When the third Pinnacle hip implant trial began in early October, the jury might not have imagined the case would be as complex as it is. The stakes are high for both sides as they enter in to the sixth week of proceedings.

DePuy Orthopedics and its parent company, Johnson & Johnson (J&J), currently face more than 8,000 Pinnacle hip implant lawsuits, whose plaintiffs eagerly await the outcome of the third trial. So far, plaintiffs and defendants have each won a bellwether trial, making this third case an important tiebreaker. If DePuy and J&J lose the third trial, they might consider settling the remaining cases before the fourth trial begins.

So far, both sides have called a variety of expert witnesses, including scientists and engineers employed by DePuy, doctors and surgeons, and company executives. Plaintiffs have worked hard during the trial to point out both flaws in DePuy’s clinical trial data and the amount of compensation doctors receive for advocating for the product.

Plaintiffs believe the implants are unreasonably dangerous and that DePuy and J&J failed to warn doctors and patients of the risks associated with the devices. Many patients with Pinnacle hip implants suffer a condition called metallosis, which occurs when the metal on metal friction of the hip implant sheds metal ions into the bloodstream. This can cause heart problems like heart failure, psychological changes including depression and anxiety, visual and cognitive impairment, nerve problems, thyroid problems, and auditory impairment, among other symptoms.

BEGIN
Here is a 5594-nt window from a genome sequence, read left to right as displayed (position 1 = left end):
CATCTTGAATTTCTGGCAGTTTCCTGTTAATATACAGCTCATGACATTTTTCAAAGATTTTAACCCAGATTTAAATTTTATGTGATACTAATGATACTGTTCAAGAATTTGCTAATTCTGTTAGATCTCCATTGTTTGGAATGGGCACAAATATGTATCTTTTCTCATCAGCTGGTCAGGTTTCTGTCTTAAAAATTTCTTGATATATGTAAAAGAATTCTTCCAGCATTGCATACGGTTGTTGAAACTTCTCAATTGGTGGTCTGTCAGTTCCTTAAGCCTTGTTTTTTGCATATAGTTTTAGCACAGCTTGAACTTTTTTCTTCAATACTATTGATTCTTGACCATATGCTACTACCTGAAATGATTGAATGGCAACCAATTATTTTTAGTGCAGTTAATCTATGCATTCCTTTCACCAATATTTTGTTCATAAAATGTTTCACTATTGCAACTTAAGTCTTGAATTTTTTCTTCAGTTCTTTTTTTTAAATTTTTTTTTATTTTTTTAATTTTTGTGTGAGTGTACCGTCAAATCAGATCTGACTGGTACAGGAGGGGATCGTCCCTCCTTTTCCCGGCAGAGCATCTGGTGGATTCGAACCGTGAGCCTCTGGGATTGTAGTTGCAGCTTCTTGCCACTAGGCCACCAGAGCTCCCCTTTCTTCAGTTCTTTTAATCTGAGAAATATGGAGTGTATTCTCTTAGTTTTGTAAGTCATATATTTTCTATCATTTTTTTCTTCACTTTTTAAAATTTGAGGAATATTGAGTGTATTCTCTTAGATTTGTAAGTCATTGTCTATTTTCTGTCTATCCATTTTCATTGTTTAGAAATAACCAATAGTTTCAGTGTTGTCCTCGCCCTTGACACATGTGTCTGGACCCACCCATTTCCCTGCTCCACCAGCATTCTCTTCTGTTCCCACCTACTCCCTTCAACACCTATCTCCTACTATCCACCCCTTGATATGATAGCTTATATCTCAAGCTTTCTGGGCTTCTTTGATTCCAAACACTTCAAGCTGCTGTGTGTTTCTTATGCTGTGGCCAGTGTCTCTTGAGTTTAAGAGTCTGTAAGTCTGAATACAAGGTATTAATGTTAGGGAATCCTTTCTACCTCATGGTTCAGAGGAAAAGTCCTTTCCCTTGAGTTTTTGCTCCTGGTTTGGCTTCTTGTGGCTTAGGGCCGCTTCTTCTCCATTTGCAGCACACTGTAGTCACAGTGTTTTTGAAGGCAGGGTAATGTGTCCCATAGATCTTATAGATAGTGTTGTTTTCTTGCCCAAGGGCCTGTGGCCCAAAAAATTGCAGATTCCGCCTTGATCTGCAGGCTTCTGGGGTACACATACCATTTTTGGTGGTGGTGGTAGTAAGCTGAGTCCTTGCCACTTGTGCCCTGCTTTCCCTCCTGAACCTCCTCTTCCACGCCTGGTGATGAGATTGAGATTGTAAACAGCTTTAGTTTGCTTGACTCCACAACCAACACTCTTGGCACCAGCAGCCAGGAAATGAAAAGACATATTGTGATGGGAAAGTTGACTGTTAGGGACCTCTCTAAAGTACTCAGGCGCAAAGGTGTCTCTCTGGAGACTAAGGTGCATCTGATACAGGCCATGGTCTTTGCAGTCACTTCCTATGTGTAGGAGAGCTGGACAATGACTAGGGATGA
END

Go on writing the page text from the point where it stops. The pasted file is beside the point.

The previous bellwether trial, which concluded in May, found DePuy and J&J guilty of gross negligence and awarded the five plaintiffs $502 million in damages. While this award was reduced to $152 million in accordance with Texas law, that type of reduction will not happen in the third trial. Although the case is being litigated in Texas, the plaintiffs are all from California, which means California law will be applied throughout the proceedings. Because California has no damage cap limits, any verdict awarded by the jury will stick.

J&J is likely still reeling from the $70 million baby powder verdict awarded against the company last month, marking its third loss in the talc litigation this year. Although the company reported growth in 2016, this year is adding up to be one of the most costly for the company.